Phyllis Schlafly, chairwoman of the Republican National Coalition for Life and a Missouri delegate, is seen at SeaWorld before the evening session of the 1996 GOP convention in San Diego.(Bob Galbraith / Associated Press)
Phyllis Schlafly, president of the Eagle Forum, listens to applause during the Family Research Council’s 2007 Washington briefing in the nation’s capital in 2007.(Brendan Smialowski / Getty Images)
Schlafly believed women who blamed sexism for their failures were just looking for excuses.
“The claim that American women are downtrodden and unfairly treated is the fraud of the century,” she wrote in her 1977 book “The Power of the Positive Woman.” (“Don’t call me Ms.,” she repeatedly said. “To me, it means misery.”)
“If you’re willing to work hard, there’s no barrier you can’t jump,” she said, offering herself as Exhibit A.
Critics said that though Schlafly presented herself as a traditional homemaker, she often traveled, had a full-time housekeeper and a personal assistant, and a resume that most feminists would envy.
“People quoted me for years for saying, ‘If I had a daughter I would want her to be a “housewife” just like Phyllis Schlafly.’ I still believe that,” said DeCrow.
Schlafly was credited with inspiring a new generation of conservative women, including author and columnist Ann Coulter, who wrote the foreword for Schlafly’s 2003 book, “Feminist Fantasies.”
Schlafly’s first brush with fame came in 1964 when 3 million copies of her self-published book “A Choice Not an Echo” were sold, mainly to Goldwater workers who bought in bulk.
In the book, Schlafly claimed that Eastern internationalists — the Nelson Rockefeller wing of the party — had forced their candidates on the party for years.
“This was strong medicine, even for a campaign book intended to stir up the Republican grass roots,” Critchlow wrote, yet “it proved remarkably successful in its goal.”
Phyllis McAlpin Stewart was born Aug. 15, 1924, in St. Louis, the elder of two daughters of John and Odile Stewart. Her mother worked for 25 years as the head librarian at the St. Louis Art Museum.
After a year at Maryville College of the Sacred Heart in St. Louis, Schlafly transferred to Washington University, also in St. Louis, and paid for her education by testing rifles and machine guns on the night shift at a World War II munitions plant.
She earned her bachelor’s degree in political science in 1944 and received a master’s degree in government from Radcliffe College a year later.
In 1949, she married Fred Schlafly, a fellow Roman Catholic and conservative 15 years her senior. They were together until his death in 1993. The young couple moved to the industrial city of Alton, Ill., and she became a self-described homemaker.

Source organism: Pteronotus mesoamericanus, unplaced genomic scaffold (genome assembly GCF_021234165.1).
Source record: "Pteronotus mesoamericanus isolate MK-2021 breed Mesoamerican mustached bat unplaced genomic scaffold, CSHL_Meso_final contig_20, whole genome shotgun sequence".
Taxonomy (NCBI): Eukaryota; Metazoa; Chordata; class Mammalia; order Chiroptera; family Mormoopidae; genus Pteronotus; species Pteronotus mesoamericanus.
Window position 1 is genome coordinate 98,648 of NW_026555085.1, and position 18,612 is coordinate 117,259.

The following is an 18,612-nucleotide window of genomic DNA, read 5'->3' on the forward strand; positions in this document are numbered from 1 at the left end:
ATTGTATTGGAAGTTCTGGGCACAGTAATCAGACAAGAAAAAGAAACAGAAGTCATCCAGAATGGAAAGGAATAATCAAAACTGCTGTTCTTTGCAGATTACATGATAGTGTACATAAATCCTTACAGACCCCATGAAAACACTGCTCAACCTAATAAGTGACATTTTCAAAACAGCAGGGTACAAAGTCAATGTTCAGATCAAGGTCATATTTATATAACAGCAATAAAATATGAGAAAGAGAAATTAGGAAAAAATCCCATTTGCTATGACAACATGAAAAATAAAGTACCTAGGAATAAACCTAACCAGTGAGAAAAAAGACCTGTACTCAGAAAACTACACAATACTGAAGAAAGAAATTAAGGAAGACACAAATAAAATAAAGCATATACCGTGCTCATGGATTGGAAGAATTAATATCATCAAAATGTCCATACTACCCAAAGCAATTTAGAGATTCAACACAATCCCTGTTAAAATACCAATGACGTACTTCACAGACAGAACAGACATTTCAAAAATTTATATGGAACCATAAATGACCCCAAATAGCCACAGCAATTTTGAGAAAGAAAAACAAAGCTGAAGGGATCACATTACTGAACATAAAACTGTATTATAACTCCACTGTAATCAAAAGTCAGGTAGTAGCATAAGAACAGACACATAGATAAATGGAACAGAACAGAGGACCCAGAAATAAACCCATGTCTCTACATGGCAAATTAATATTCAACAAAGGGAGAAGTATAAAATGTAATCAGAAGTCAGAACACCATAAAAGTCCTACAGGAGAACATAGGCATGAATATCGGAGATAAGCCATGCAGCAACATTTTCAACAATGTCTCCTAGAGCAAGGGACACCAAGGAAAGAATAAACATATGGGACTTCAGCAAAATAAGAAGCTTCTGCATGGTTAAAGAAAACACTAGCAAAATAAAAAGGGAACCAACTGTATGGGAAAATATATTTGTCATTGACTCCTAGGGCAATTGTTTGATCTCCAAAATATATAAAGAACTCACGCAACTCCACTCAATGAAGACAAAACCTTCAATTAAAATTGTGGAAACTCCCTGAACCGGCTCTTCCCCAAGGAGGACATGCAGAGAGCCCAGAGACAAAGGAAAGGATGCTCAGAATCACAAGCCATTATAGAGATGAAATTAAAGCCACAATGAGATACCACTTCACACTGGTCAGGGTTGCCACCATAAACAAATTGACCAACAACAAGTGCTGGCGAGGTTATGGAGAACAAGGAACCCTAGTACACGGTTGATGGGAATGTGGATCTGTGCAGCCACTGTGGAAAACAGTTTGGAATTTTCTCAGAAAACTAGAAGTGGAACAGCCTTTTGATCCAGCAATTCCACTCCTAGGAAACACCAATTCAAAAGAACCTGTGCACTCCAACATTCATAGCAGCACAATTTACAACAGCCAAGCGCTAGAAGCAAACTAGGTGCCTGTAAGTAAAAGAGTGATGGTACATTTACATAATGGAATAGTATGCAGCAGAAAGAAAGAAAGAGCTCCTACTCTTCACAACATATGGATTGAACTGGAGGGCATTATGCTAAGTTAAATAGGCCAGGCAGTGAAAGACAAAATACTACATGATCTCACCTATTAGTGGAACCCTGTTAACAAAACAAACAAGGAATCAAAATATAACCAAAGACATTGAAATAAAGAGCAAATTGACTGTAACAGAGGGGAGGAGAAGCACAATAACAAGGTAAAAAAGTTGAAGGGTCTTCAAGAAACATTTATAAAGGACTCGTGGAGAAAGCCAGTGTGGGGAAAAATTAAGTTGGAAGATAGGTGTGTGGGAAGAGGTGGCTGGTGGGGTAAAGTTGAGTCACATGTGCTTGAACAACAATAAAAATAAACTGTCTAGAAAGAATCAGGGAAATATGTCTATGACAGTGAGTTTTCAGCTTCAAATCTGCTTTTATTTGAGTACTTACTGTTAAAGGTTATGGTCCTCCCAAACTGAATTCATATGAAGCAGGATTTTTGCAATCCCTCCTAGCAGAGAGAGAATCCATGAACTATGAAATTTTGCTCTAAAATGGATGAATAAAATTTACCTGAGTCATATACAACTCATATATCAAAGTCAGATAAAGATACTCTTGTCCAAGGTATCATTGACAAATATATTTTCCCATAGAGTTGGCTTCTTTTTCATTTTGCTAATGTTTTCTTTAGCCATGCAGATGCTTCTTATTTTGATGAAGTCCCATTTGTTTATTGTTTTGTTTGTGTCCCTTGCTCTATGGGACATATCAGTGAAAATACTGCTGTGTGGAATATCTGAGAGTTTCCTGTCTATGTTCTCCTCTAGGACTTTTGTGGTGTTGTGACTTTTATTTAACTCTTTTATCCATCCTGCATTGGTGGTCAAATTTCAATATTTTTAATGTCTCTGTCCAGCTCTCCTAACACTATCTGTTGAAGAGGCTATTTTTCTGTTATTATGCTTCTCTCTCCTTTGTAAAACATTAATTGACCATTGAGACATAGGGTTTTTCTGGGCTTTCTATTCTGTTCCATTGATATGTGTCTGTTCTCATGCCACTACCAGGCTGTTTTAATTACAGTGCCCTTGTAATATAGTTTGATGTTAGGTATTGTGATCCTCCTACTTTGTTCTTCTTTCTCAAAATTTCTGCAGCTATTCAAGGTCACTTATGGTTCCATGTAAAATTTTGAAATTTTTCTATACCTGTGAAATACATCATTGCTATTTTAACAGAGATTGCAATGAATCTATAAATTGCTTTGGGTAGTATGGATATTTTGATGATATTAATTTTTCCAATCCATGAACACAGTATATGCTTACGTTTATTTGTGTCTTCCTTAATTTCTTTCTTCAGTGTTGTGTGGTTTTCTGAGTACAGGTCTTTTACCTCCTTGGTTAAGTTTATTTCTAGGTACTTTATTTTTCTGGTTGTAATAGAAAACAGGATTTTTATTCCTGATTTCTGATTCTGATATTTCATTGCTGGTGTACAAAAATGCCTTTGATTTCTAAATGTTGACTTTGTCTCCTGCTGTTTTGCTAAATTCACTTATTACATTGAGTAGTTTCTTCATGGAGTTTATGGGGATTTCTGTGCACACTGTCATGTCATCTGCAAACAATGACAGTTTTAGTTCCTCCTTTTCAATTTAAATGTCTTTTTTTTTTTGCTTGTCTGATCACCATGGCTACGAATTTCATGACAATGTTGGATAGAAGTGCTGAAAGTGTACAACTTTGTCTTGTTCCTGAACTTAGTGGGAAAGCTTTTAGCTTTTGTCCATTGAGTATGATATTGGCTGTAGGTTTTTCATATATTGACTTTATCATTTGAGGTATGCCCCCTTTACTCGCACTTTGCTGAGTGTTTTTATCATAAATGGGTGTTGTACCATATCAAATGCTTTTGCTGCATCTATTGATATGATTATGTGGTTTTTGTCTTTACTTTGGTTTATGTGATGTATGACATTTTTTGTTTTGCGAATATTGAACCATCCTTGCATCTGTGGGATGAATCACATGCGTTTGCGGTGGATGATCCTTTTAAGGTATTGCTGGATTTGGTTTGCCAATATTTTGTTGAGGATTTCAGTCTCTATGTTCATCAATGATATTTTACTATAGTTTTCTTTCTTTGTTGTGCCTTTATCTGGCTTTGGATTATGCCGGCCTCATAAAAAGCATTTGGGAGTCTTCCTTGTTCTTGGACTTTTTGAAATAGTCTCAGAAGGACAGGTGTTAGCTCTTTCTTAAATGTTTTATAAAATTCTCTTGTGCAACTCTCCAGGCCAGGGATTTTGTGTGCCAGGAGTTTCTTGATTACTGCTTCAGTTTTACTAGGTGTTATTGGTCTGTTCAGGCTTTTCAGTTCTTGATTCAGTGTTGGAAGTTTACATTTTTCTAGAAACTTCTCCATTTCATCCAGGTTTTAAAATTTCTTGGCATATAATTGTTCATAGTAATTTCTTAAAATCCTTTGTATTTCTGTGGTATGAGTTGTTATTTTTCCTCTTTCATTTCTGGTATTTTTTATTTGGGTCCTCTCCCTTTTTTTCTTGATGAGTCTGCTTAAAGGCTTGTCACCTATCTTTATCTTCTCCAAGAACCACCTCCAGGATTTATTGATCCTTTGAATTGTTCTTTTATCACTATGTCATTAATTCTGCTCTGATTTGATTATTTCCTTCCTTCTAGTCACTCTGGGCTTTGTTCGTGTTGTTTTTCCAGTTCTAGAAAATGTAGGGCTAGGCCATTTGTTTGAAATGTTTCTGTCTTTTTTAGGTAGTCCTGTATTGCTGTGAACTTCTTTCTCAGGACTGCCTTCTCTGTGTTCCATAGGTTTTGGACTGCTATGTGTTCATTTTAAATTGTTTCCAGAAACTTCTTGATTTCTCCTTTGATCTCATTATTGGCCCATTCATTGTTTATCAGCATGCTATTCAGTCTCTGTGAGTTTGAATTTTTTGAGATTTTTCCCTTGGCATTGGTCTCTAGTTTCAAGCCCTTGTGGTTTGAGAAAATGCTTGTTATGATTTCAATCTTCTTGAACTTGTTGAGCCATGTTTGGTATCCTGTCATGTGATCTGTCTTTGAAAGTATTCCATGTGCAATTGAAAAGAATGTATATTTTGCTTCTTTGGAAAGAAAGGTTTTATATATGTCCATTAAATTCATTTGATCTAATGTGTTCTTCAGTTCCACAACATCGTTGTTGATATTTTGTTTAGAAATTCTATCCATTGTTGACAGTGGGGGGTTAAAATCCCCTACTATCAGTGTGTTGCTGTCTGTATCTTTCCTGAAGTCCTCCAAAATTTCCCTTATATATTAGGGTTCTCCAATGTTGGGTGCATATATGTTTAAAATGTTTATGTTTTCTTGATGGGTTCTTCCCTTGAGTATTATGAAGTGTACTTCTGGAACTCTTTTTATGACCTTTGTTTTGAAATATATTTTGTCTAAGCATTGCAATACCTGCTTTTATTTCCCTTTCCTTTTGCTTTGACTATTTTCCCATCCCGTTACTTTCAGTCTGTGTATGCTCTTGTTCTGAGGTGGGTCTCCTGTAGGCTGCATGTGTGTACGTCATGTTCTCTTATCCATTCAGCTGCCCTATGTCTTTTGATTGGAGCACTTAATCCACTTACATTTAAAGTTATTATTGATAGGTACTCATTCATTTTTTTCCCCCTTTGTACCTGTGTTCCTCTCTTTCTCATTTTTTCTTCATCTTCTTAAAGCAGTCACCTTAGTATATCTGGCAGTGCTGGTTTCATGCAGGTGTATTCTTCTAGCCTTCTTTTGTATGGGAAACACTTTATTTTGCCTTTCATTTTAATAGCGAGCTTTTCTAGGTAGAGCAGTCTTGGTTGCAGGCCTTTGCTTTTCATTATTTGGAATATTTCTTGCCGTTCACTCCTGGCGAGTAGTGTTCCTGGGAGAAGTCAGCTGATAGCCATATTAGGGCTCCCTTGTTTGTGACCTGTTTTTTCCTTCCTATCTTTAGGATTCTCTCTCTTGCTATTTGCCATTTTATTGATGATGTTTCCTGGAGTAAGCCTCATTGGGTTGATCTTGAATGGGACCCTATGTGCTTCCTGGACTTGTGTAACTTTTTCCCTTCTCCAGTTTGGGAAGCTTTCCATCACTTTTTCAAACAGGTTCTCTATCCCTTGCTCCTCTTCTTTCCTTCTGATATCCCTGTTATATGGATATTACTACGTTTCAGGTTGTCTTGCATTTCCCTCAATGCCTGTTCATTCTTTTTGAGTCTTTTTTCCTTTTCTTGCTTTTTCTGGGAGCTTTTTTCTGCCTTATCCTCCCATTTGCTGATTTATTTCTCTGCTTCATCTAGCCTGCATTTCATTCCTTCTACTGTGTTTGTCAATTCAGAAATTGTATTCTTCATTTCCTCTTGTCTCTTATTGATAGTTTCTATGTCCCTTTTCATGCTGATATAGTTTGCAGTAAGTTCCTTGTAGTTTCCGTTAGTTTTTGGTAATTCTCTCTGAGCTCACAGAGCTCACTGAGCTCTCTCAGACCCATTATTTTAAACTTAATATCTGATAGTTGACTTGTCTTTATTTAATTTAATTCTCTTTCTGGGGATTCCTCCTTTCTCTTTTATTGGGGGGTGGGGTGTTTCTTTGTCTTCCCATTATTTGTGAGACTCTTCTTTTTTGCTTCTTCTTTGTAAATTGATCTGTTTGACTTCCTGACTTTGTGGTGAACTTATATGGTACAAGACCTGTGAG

When the first of her six children was a toddler, she plunged into an unsuccessful campaign for Congress, one of two, and became a fixture as a delegate and behind-the-scenes platform player at Republican national conventions.
In later years, Schlafly cited 1964, the year she turned 40 and wrote her first book, as the most productive of her life.
She began collaborating that year with Adm. Chester Ward on “The Gravediggers,” the first of five books they wrote on the Soviet military threat. (The partnership endured until Ward’s death in 1978.)
She also ran the Illinois Federation of Republican Women, successfully ran for vice president of the National Federation of Republican Women, won a contested race to be a delegate to the Republican National Convention, and made dozens of speeches for Goldwater. On Nov. 16, 1964 — 13 days after her candidate was crushed at the polls by President Lyndon Johnson, she gave birth to her last baby.
In “Phyllis Schlafly: The Sweetheart of the Silent Majority,” author Carol Felsenthal argued that Schlafly “was obviously ‘liberated’ decades before the word got hackneyed. She never, ever allowed her sex to stand between her and her goal. And that perhaps, is one reason for her unrelenting disdain for ‘libbers.'“
When Schlafly found her authority repeatedly challenged during ERA debates because she wasn’t a lawyer, she attended Washington University “in her spare time” and graduated with a law degree in 1978.
At the start of the ERA fight, she founded the St. Louis-based Eagle Forum, which became an influential conservative group that she ran with a firm hand. She took no salary.
At the 1992 GOP convention in Houston, Schlafly supported the party’s platform, which condemned same-sex marriage and gay civil rights. Soon after, a New York gay magazine outed her oldest child, John, then a 41-year-old lawyer who helped run the Eagle Forum.
“I love my son,” she told the New York Post in a reaction story at the time. “But all my children are adults and lead their own lives.”
Her children grew up to be achievers — three lawyers, an orthopedic surgeon, a mathematician and a businesswoman — and conservatives.
“I had six children,” she said in 2008, when she backed John McCain’s choice of Alaska Gov. Sarah Palin as a running mate. “I ran for Congress. An organized mother puts it all together. The time-management mother uses the older ones to help with the younger ones. You should read that old book ‘Cheaper by the Dozen.’”
Nelson is a former Times staff writer.